The website Better Book Titles offers the snarky literary equivalent of Monday morning quarterbacking. At this website, people can post alternate, more “accurate” titles for famous books.

Instead of The Picture of Dorian Grey, by Oscar Wilde, this novel is now Never Stab a Magic Painting

Daphne du Maurier’s Rebecca becomes So I Married a Definite Wife-Murderer

Tolstoy’s Anna Karenina: This Fate Could Have Been Avoided If She had a Sassy Gay Friend

Melville’s Billy Budd: Jesus Would Not Last Long in the Navy

Ian McEwen’s Atonement: Kids Say the Darndest Things

Kazuo Ishiguro’s The Remains of the Day: Butlers Can’t Share Their Feelings

Dicken’s A Christmas Carol: Rich People Deserve Second Chances

There’s a truth that can be learned from this very incomplete list. These alternate titles are actually terrible (which is why they’re so funny) because they sum up the contents too well. They give too much away, like those trailers for movies we immediately know we’ll never see.

The best title serves as an ambiguous invitation. It should offer something true about your book that at the same time can’t quite be said. What We Talk about When We Talk about Love, by Raymond Carver, is perhaps one of the more classic titles in recent American fiction. It has such an elegant structure, those two, nearly identical halves

What we talk about
When we talk about

culminating in the word love.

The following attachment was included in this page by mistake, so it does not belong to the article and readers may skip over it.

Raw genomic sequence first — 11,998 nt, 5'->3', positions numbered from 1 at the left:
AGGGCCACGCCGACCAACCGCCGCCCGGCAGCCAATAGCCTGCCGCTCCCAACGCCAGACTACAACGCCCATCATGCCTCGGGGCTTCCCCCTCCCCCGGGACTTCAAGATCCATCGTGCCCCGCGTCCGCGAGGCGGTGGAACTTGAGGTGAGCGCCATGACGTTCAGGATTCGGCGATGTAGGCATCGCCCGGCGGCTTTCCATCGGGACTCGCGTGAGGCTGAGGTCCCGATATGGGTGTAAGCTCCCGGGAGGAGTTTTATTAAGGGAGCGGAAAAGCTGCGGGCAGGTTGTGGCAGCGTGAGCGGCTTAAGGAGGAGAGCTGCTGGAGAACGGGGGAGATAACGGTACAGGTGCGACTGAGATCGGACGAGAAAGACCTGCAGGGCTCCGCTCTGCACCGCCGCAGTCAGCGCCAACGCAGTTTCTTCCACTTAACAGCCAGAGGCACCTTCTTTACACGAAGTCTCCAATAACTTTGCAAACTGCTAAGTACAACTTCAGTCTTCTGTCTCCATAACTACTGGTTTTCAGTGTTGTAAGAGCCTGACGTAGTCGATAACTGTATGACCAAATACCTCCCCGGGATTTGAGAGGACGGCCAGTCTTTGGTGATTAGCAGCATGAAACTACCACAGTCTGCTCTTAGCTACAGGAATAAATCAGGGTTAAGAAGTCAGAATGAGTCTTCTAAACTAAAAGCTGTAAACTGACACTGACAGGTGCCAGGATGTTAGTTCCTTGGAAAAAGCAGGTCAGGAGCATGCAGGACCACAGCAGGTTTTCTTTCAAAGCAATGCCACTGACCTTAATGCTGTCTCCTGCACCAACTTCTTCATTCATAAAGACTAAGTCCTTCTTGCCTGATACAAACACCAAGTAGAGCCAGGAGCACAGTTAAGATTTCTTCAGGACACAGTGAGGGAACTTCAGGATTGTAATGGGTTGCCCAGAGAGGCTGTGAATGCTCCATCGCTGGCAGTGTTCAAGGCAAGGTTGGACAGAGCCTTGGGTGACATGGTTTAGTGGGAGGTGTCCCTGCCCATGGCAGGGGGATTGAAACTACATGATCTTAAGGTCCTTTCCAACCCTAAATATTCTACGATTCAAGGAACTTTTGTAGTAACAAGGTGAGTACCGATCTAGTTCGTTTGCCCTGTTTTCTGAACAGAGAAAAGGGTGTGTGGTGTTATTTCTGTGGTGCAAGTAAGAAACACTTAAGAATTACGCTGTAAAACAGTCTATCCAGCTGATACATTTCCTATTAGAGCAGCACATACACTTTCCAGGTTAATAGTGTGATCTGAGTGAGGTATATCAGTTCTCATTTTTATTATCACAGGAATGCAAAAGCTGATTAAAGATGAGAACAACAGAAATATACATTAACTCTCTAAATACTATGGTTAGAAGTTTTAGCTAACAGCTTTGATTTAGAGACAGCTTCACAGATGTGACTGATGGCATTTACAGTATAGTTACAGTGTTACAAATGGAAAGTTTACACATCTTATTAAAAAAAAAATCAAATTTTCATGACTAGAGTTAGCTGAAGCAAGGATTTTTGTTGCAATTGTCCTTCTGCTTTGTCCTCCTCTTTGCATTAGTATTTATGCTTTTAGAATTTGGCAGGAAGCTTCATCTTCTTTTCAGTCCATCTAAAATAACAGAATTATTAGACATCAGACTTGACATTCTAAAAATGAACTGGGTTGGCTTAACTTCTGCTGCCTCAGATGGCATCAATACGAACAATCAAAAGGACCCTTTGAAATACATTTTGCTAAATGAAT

Nine words, and all but two (the repeated “about”) are monosyllables. The simplicity of the language echoes the short story collection’s aesthetic too, for this is of course a work of minimalist fiction. And yet that last word, love, complicates everything, maximalizes the title. “Love” is a big subject, and what we talk about, when we talk about it, is not clear from the title. You have to read the book to find out, and you can be sure that there won’t be only one “what,” connected to this bottomless subject. One way to get a better sense of the power of Carver’s title is to contemplate the variations you can find nearly anywhere.

“What We Talk about When We Talk about Flow” is the title for an excellent essay on the subject of prose rhythm by David Jauss, from his craft book Alone with All that Could Happen. But you can also find, with a quick Google search, What We Talk about When We Talk about

Raising taxes
The weather
Not having kids

These variations are all homages to the classic original, but they have little or none of the poetry (with the exception of the Jauss title); instead, they are informational, as they were intended to be. They narrow the focus of attention. Carver’s title in contrast opens it up, with an implied promise of multiple revelation. Carver, remember, was also a fine poet.

But titling fiction, nonfiction or poetry contains as infinitude of approaches, as well as dangers. An indifferent title can be your essay’s tombstone. An overly flashy title can be a garish neon sign that distracts from the goods in the window. And of course there is no single path to lead you to a final decision.